File photo of the camp at Porte d'Aubervilliers | Photo: RFI
File photo of the camp at Porte d'Aubervilliers | Photo: RFI

Aid organizations are concerned that migrants living in informal camps in France are the great forgotten ones in the country's measures to limit the spread of the coronavirus. The French government imposed a nationwide 15-day lockdown on Tuesday.

"I want to ask for sacrifices to slow down the epidemic. The aid to the most fragile (...) should not be jeopardized. ... For the most vulnerable, the most destitute, for the isolated, we will make sure they can be fed and protected." Those were the words of French President Emmanuel Macron in his speech to the nation on Monday, March 16th. He called on people to confine themselves to prevent the spread of the coronavirus epidemic. 

Migrant aid associations are worried that these measures will not take into account migrants without shelter. In an open letter sent on Monday to the prefects of Pas-de-Calais and Nord as well as the mayors of Grande-Synthe and Calais, 24 NGOs -- including the Auberge des Migrants and Médecins du Monde -- called for the accommodation of migrants living in camps in the north of France.

'Nothing is planned for people on the street'

"We asked the state to provide shelter and set up a mobile clinic near the camps, but nothing has been done," Antoine Nehr of Calais-based Utopia 56 told InfoMigrants. "We continue to go around and check because nothing has been planned for people living on the streets," said Louis Barda of Médecins du Monde (MdM) in Paris.

In Calais, NGOs estimate that about 800 migrants sleep on the streets. About 500 others are on the outskirts of Paris, mainly in Aubervilliers. "Gatherings of more than 100 people are forbidden, but there are many more (people) in the migrant camps and a lot of them share a single tent," Barda said.

Hygiene measures in the informal settlements also raise questions. "The authorities in the camps in Calais have distributed flyers about which hygiene measures to adopt," Nehr said. "But there are no water points anywhere, not even soap." The situation in Parisian camps is comparable.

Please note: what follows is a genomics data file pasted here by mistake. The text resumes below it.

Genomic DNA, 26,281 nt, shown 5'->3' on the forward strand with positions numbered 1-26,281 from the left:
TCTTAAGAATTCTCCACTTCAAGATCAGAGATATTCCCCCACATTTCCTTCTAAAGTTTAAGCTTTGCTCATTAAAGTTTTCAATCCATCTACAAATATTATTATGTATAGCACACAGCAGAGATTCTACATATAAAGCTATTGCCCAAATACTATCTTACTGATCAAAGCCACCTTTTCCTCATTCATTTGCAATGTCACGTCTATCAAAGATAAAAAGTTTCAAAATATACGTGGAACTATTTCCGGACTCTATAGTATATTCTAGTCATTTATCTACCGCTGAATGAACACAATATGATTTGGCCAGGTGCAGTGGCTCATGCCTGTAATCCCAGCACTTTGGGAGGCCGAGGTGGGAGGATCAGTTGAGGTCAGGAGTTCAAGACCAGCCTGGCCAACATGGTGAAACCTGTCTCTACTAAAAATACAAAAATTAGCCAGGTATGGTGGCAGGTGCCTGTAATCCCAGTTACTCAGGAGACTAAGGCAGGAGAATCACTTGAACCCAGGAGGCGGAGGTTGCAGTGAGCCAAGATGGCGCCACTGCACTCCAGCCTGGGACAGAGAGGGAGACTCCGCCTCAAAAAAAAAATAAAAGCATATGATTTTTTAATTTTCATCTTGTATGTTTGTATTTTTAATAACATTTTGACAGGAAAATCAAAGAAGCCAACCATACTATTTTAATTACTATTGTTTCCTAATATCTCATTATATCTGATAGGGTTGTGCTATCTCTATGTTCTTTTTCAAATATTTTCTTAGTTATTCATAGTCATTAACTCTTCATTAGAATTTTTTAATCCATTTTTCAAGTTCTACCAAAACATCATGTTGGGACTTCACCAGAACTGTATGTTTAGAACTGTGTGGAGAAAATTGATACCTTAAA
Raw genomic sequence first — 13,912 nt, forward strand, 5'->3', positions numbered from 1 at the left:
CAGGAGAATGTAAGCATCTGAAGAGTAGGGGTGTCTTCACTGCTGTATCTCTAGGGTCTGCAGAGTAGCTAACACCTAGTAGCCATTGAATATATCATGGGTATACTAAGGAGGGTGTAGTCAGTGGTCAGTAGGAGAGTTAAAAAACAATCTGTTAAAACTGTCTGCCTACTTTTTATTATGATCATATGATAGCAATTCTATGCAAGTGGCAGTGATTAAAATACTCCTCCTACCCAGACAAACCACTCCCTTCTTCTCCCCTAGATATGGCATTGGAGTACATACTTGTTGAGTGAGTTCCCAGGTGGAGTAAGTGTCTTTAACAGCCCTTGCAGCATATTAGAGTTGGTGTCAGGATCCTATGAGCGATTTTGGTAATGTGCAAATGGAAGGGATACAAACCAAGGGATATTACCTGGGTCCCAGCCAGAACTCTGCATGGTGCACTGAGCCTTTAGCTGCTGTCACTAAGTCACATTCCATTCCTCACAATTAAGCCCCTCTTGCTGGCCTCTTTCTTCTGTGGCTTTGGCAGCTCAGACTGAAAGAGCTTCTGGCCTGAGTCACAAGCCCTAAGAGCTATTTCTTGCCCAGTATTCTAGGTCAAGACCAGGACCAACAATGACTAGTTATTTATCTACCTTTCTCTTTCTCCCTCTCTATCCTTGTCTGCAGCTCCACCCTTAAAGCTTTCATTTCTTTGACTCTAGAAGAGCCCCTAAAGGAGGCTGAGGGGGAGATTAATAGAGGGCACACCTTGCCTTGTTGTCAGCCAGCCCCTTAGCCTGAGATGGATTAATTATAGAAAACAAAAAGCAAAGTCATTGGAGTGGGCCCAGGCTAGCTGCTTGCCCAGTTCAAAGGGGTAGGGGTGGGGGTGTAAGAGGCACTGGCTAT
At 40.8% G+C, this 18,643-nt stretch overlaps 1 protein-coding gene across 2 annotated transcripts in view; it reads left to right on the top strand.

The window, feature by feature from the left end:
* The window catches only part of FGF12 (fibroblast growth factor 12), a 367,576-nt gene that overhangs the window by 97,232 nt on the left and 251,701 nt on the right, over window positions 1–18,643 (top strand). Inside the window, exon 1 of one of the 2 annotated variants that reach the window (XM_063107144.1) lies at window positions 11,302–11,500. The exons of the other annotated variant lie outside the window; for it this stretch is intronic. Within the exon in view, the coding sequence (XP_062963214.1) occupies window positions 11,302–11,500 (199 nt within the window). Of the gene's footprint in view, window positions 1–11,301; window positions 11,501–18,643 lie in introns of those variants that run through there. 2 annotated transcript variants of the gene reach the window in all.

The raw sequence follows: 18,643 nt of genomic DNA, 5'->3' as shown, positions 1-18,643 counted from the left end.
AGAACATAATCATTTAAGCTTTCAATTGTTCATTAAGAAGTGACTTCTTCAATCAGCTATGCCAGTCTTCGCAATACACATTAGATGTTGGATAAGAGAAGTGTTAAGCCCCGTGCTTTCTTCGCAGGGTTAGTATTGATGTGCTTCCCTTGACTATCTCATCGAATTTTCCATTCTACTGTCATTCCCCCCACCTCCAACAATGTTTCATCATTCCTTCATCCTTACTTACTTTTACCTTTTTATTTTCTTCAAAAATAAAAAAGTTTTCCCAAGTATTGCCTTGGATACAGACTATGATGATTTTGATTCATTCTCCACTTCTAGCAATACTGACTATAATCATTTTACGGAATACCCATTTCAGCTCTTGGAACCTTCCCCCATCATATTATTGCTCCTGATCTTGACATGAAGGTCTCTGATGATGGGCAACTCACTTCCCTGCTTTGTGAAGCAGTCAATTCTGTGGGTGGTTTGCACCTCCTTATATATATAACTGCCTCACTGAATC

'A health scandal'

"This is a health scandal. We are witnessing serious violations of fundamental rights. It's not new, but it's even more visible today," Barda said.

As an immediate consequence of the coronavirus, the number of patrols was reduced and many day centers had to close their doors. This is the case, for example, for Utopia 56 and MdM in Paris, but also for Secours Catholique in Calais. Utopia 56's system of sheltering families in private homes can no longer continue either.

The risk is that migrants will become increasingly isolated, says Auberge des Migrants. The organization la Vie Active, which distributes meals to migrants in Calais, has closed its space for recharging telephones. "If a migrant is ill, how is he going to contact 15 [emergency services] if he has run out of battery?" asks François Guennoc, vice president of Auberge des Migrants.

So far, authorities have not given concrete answers about how they will provide for persons in need. 

The Ile-de-France prefecture told InfoMigrants that special structures are going to be set up for sick homeless people. 

The Paris police prefecture told InfoMigrants that "at the moment, we are handling emergencies", implicitly stating that migrants are not their priority. The Pas-de-Calais prefecture was no more forthcoming: "For the moment, we have no information to respond to these questions."

The mayor of Paris, on the other hand, on March 17 announced the opening of a gymnasium to house people living on the streets. Paris mayor Anne Hidaldo also asked the government to open 14 additional gyms in the coming days.


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